Kucinich's impeachment resolution comes after the shocking revelations contained in the 107-page Senate Intelligence Committee's report that confirmed, once and for all, (and with the vote of two Republican Senators), that President Bush lied the American people into war. There can be no more dire and serious offense than a president lying to his fellow Americans on issues of war and peace. Bush should be impeached forthwith. The House Judiciary Committee should vote on the Kucinich resolution and split it up into Articles of Impeachment. All the committee needs is one Article to impeach Bush, Kucinich has provided dozens of potential Articles.

I've agreed all along with the Center for Constitutional Rights and other groups on the need to impeach Bush. It is not a "political" issue; it is a Constitutional issue. He must be impeached and removed from office even if the proceedings don't start until January. The Democrats chickened out on impeachment when they took the Congress in January 2007. That was the most disillusioning decision of the 110th Congress -- taking impeachment "off the table." It was also giving the Congress's consent to Bush's behavior.

People will scream about how impeachment might backfire on the election of 2008. But that was never the issue. The president is guilty of grave crimes against the republic and should be held accountable. He does not have to be found guilty in a court of law; impeachment has a different standard. Bush has committed crimes against the nation. There are 4,100 dead Americans and 500,000 to 1 million dead Iraqis as a result of his lies and deceit. The Scott McClellan book just drives home everything the Intelligence Committee uncovered. It is time for the truth! If Bush can keep the prospect of attacking Iran "on the table," then the Congress should keep impeachment on the table too.

Kucinich, an outspoken Iraq war critic who has consistently voted against funding the war and led anti-war efforts in Congress, offered a resolution to impeach Vice president Dick Cheney in April 2007. That also failed to move forward.

Many Democrats and civil liberties groups have accused the Bush administration of providing misleading information before the 2003 Iraq invasion as well as violating the rights of U.S. citizens with its warrantless surveillance program. The White House denies the charges.

To impeach the President of the United States, a majority of the United States House of Representatives must agree to pass a resolution that alleges the President committed "treason, bribery, or other high crimes and misdemeanors." This impeachment resolution is also commonly called an "Article of Impeachment" and spells out in detail the charges against the President. The House of Representatives then exhibits these Articles of Impeachment to the United States Senate since the latter body has the "sole Power" to "try all impeachments."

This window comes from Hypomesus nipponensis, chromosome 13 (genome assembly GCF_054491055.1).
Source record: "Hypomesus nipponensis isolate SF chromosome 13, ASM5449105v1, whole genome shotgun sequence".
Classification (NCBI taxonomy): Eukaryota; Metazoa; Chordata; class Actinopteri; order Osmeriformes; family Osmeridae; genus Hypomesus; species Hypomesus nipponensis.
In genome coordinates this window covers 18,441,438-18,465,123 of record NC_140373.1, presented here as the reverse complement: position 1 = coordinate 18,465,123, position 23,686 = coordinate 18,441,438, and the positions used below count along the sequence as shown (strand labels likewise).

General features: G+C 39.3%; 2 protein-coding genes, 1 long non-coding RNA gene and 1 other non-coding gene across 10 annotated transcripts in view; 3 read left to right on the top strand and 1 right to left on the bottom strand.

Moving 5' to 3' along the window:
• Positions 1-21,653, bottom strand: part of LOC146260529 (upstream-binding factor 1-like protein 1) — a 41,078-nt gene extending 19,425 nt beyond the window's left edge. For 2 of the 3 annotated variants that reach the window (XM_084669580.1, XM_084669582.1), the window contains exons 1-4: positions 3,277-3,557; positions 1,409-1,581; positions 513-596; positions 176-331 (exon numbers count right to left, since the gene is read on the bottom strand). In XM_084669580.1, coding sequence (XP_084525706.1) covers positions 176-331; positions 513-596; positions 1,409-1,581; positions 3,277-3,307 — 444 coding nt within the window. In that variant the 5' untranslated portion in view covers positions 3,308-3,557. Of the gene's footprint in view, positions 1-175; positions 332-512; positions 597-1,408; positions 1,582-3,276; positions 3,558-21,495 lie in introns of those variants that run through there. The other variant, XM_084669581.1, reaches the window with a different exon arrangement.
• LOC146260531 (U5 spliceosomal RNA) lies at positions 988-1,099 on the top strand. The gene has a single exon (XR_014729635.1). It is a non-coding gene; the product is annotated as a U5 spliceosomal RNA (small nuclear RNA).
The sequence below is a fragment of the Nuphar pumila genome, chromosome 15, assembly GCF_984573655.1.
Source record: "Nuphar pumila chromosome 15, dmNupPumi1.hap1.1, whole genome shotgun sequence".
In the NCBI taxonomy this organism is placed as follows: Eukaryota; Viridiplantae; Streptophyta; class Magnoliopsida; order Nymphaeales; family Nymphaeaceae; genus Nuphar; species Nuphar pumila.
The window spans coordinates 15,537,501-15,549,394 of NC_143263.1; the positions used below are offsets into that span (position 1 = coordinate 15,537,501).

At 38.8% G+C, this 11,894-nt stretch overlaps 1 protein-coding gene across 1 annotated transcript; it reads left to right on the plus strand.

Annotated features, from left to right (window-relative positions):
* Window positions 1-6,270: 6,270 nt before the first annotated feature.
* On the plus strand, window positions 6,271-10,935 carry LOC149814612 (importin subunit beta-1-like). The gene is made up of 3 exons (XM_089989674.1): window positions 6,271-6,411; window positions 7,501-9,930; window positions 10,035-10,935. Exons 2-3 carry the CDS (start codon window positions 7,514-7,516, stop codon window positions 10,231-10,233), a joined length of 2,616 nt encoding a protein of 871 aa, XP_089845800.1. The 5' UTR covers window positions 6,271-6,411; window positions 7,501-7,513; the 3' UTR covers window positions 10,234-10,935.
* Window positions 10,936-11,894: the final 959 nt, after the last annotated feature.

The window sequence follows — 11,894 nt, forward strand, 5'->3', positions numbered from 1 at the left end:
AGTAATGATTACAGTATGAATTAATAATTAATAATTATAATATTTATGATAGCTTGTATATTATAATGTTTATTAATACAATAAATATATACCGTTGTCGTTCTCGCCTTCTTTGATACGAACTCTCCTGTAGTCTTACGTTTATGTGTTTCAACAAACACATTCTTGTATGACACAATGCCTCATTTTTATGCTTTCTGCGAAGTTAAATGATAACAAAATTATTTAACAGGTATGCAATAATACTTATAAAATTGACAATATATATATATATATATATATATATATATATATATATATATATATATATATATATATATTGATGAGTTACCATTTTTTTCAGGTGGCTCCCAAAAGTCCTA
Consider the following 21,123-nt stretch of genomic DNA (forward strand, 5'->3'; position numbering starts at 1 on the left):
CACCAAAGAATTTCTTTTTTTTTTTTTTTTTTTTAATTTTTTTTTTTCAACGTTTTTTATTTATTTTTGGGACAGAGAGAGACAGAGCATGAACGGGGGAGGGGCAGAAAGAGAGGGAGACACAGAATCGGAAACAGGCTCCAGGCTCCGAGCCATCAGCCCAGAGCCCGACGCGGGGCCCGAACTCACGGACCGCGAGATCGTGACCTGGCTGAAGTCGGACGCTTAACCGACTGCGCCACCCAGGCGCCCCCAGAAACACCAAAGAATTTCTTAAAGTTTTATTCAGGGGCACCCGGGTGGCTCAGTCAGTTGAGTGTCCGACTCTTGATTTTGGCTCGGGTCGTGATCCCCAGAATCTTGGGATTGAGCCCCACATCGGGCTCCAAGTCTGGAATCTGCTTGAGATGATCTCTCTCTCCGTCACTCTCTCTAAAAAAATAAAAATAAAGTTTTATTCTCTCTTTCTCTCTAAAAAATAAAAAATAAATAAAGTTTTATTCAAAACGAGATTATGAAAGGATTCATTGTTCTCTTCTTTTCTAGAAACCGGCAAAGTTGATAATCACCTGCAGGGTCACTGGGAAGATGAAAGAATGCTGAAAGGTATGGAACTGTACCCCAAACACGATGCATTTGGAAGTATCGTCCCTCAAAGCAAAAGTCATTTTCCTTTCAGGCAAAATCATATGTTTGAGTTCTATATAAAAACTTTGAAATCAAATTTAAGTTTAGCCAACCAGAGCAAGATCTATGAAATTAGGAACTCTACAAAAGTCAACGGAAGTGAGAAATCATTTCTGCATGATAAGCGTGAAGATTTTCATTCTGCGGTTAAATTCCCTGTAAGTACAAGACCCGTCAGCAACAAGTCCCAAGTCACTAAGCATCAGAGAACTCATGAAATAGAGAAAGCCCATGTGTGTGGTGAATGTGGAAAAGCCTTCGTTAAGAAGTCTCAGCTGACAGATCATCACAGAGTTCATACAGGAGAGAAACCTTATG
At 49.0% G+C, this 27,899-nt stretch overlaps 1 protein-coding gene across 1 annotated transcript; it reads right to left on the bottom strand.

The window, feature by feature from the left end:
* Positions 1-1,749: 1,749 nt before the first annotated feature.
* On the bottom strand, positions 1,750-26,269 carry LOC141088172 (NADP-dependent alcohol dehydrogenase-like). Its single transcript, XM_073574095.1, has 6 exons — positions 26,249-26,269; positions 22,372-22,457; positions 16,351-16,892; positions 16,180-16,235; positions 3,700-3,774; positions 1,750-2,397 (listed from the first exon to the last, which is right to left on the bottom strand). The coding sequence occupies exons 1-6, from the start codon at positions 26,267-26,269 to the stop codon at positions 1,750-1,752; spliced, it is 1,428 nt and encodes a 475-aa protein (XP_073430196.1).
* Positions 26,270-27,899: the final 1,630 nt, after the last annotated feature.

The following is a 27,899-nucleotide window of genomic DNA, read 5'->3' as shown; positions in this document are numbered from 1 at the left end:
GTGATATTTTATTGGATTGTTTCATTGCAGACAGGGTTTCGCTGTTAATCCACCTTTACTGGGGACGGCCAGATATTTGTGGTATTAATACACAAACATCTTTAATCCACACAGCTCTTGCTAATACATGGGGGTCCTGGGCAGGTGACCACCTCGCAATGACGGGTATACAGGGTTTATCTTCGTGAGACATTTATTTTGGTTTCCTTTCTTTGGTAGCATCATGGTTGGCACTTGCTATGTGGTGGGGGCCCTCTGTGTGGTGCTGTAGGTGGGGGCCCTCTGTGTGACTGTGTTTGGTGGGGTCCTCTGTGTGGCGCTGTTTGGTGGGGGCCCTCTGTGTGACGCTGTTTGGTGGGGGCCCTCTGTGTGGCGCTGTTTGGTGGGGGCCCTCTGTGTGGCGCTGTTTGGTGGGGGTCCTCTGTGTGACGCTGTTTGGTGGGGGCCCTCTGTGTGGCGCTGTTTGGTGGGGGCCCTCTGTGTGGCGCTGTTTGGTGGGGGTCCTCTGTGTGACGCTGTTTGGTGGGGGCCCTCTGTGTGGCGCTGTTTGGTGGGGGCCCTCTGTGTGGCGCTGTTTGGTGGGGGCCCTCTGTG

If the U.S. Senate, by two-thirds vote, finds the President "guilty" on any Article of Impeachment, then the President is removed from office and the Senate next votes on whether or not to disqualify the ex-President from holding further office under the United States. Although already tried by the Senate, the ex-President is still liable to indictment and trial under regular criminal statutes for any federal crimes he may have committed. If the U.S. Senate fails to reach a two-thirds majority for conviction, the President is acquitted and the trial is over.

In the House, the Judiciary Committee is the typical committee to where impeachment resolutions are referred. The Judiciary Committee has formally reported to the full House of Representatives impeachment resolutions against four Presidents: President John Tyler, President Andrew Johnson, President Richard Nixon, and President Bill Clinton. Of those four Presidents, only Johnson and Clinton were impeached by the House. Both were acquitted by the Senate. Nixon resigned after the Judiciary Committee recommended impeachment but before the full House considered the report. (Nixon resigned apparently after being told that his impeachment and conviction were near certainties by Arizona Senator Barry Goldwater, a conservative Senator who ran for President in 1964.)

The President's pardon power does not extend to "Cases of Impeachment", as explicitly stated in Article Two of the United States Constitution. Thus a President may not intervene in either the House impeachment or the Senate trial. Dispute exists about whether the Impeachment exception to the pardon power extends to cases brought in the regular court system after Senate conviction.

Representative Kucinich,
I am sure you will find the following information inspiring:
McClellan To Testify In
Congress Under Oath

From: Congressman Robert Wexler
Date: June 9, 2008
Breaking Impeachment News: McClellan To Testify

Our campaign for accountability for the Bush administration is making legitimate progress.

I am pleased to announce to you that the House Judiciary Committee has met my public call for Scott McClellan's immediate testimony with action:

Today, Judiciary Committee Chairman John Conyers officially invited Mr. McClellan to testify under oath on Friday, June 20th at 10AM.